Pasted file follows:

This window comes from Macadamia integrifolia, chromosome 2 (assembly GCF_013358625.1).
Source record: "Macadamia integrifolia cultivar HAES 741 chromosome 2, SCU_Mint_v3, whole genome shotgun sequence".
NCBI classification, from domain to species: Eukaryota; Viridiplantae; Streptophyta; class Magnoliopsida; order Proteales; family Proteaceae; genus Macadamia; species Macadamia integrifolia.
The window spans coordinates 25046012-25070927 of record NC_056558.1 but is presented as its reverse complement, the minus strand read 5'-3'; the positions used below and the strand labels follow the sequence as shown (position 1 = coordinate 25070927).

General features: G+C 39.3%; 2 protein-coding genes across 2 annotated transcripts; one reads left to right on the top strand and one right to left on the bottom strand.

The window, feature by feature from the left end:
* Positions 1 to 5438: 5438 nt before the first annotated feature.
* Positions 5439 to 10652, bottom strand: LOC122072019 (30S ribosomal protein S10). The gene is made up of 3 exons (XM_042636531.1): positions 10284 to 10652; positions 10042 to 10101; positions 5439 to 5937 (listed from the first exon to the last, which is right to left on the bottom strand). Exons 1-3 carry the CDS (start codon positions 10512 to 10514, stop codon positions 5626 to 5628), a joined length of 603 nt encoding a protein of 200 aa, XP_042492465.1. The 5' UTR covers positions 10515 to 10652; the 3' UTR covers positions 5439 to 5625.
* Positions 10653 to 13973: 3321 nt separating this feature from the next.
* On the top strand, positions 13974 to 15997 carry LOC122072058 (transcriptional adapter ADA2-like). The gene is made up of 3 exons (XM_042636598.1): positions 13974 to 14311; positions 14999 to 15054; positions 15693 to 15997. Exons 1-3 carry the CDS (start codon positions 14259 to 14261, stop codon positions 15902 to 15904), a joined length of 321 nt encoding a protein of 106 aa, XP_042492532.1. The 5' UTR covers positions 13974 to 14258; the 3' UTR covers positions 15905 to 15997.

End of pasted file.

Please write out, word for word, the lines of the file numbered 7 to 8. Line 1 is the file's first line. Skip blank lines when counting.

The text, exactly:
* Positions 1 to 5438: 5438 nt before the first annotated feature.
* Positions 5439 to 10652, bottom strand: LOC122072019 (30S ribosomal protein S10). The gene is made up of 3 exons (XM_042636531.1): positions 10284 to 10652; positions 10042 to 10101; positions 5439 to 5937 (listed from the first exon to the last, which is right to left on the bottom strand). Exons 1-3 carry the CDS (start codon positions 10512 to 10514, stop codon positions 5626 to 5628), a joined length of 603 nt encoding a protein of 200 aa, XP_042492465.1. The 5' UTR covers positions 10515 to 10652; the 3' UTR covers positions 5439 to 5625.